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Characterization of blood-containing aerosol generated during canine total hip replacement surgery.
Johnson MC; Schwarz PD; Sandfort DR; Buchan RM
Appl Occup Environ Hyg 1997 Nov; 12(11):739-743
Blood contaminated aerosols produced during canine hip replacement surgery were characterized. Area samples were obtained during eight hip replacement procedures conducted at the Colorado State University Veterinary Teaching Hospital. Power tools were used during these procedures. Aerosol probes were positioned about 1 foot from the surgical site. Samples collected onto mixed cellulose-ester or polyvinylchloride membrane filters were analyzed for hemoglobin mass concentration using Hemastix strips. Laser aerosol spectrometry was used to determine particle size and concentration. During the surgeries, total airborne hemoglobin averaged 139+/-110 nanograms (ng), with a range of 65 to 372ng. Based on these values, a mean aerosol hemoglobin mass concentration of 102+/-75 nanograms per cubic meter was calculated. The mean count median diameter (CMD) of the particles generated during the eight surgeries was 0.18 micrometer (microm). Considering that the geometric standard deviations of each CMD ranged from 1.03 to 1.56, a monodisperse aerosol was most likely generated. The mean mass median diameter of the particles equaled 0.89microm. A mean aerosol mass concentration of 0.009+/-0.005mg/m3 was determined. The mean total particle count was 5.45x10(8)+/-3.54x10(8) particles per cubic meter. The particle number increased with power tool usage about 77% of the time. The authors conclude that blood contaminated aerosols are generated during canine orthopedic surgeries. Thus, the potential exists for occupational exposure of surgeons to airborne infectious agents.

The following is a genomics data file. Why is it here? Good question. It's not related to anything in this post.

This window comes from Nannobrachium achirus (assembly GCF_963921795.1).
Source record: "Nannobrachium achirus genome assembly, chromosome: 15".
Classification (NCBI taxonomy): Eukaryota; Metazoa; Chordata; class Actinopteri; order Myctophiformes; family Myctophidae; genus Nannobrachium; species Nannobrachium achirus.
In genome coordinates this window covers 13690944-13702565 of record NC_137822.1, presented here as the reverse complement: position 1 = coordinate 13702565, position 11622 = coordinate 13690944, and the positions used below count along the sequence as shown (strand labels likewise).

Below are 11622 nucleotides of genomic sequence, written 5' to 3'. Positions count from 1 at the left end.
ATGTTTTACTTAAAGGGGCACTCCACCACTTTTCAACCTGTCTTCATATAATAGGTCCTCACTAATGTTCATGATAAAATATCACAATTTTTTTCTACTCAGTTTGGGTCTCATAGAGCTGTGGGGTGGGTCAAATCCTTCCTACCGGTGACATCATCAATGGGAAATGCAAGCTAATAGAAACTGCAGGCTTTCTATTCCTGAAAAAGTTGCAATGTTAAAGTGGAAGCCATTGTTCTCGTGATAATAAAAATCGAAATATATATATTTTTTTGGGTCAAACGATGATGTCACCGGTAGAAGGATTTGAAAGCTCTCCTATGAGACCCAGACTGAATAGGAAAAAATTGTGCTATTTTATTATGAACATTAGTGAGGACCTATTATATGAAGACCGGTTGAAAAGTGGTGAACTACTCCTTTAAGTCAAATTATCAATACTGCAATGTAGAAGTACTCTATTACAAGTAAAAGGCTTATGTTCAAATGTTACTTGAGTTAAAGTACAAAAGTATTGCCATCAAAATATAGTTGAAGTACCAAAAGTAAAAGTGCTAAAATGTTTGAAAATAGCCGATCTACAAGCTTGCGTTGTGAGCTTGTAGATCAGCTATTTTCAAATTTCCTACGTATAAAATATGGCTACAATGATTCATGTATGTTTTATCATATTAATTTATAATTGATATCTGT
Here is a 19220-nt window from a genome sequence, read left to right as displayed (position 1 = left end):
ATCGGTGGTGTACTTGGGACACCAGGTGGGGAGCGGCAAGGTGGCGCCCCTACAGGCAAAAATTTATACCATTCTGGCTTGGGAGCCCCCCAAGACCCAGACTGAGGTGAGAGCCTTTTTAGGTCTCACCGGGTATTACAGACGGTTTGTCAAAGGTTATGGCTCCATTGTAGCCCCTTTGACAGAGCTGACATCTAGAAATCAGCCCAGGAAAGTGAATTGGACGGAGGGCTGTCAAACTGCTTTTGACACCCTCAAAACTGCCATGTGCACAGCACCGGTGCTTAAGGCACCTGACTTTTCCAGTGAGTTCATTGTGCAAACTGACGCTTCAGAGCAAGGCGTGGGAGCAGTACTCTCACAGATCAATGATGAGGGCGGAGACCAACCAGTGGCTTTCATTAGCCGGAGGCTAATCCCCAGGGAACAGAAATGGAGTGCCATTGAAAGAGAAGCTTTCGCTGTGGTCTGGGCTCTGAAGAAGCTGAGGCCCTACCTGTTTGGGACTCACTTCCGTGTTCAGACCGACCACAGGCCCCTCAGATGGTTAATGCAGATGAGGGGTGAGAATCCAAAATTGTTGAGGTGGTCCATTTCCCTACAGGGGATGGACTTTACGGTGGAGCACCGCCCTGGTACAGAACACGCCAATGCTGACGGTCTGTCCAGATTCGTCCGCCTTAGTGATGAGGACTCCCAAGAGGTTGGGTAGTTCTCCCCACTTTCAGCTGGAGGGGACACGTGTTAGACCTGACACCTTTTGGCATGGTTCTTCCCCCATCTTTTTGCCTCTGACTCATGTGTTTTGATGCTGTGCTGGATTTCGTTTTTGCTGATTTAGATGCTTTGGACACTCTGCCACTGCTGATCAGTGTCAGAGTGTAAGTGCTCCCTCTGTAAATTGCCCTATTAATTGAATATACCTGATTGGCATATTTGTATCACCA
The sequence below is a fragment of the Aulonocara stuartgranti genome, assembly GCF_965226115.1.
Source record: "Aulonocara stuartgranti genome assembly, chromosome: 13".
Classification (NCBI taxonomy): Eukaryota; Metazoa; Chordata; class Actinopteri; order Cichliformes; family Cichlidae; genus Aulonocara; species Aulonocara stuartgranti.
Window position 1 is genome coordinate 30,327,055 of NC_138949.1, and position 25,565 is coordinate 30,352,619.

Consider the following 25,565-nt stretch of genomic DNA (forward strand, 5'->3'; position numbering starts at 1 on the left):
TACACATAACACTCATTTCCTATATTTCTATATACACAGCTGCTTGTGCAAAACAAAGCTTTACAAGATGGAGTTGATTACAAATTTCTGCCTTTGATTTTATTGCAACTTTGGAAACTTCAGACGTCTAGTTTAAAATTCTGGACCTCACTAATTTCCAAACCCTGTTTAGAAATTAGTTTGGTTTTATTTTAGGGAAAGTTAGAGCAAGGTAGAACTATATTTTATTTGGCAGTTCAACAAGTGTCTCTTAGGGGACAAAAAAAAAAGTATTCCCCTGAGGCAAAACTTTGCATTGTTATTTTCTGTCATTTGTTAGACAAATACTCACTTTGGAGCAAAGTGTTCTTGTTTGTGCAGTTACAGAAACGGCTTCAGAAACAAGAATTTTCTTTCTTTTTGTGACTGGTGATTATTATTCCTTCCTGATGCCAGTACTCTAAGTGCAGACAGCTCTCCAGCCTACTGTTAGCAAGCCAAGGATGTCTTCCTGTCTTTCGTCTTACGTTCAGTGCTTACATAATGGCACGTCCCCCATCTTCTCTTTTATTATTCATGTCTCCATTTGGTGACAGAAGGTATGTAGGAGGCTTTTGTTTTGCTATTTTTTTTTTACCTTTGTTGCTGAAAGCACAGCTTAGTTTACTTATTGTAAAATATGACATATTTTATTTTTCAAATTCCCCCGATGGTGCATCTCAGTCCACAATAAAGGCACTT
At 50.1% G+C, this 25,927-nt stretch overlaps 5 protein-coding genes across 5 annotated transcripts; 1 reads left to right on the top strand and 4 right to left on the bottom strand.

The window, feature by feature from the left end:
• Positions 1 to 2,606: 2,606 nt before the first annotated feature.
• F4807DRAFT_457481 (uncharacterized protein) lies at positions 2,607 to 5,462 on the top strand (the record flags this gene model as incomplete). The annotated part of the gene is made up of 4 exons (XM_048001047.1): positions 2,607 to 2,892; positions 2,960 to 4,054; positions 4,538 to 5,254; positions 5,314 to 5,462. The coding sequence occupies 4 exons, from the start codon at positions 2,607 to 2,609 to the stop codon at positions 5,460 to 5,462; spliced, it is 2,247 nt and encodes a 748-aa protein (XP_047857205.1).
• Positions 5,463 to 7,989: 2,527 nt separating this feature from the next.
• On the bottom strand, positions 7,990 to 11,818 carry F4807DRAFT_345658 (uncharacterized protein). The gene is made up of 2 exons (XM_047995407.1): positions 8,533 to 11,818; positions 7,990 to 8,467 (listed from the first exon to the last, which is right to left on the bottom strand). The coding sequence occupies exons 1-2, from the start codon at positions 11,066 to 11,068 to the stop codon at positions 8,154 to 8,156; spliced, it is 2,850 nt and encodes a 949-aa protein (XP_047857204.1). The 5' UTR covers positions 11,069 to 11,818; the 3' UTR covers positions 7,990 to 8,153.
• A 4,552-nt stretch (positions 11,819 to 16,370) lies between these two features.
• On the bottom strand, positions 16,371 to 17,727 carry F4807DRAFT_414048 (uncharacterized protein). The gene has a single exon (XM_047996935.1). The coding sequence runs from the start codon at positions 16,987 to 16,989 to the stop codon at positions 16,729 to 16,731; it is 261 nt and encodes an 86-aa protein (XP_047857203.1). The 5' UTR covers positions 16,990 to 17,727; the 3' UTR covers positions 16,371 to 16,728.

Aerosol-sampling; Aerosol-particles; Sampling-methods; Occupational-exposure; Biological-material; Air-filters; Air-sampling-equipment; Particle-counters; Power-tools; Exposure-levels; Veterinary-medicine
Issue of Publication
Applied Occupational and Environmental Hygiene
Colorado State University, Fort Collins, Colorado
Page last reviewed: May 5, 2020
Content source: National Institute for Occupational Safety and Health Education and Information Division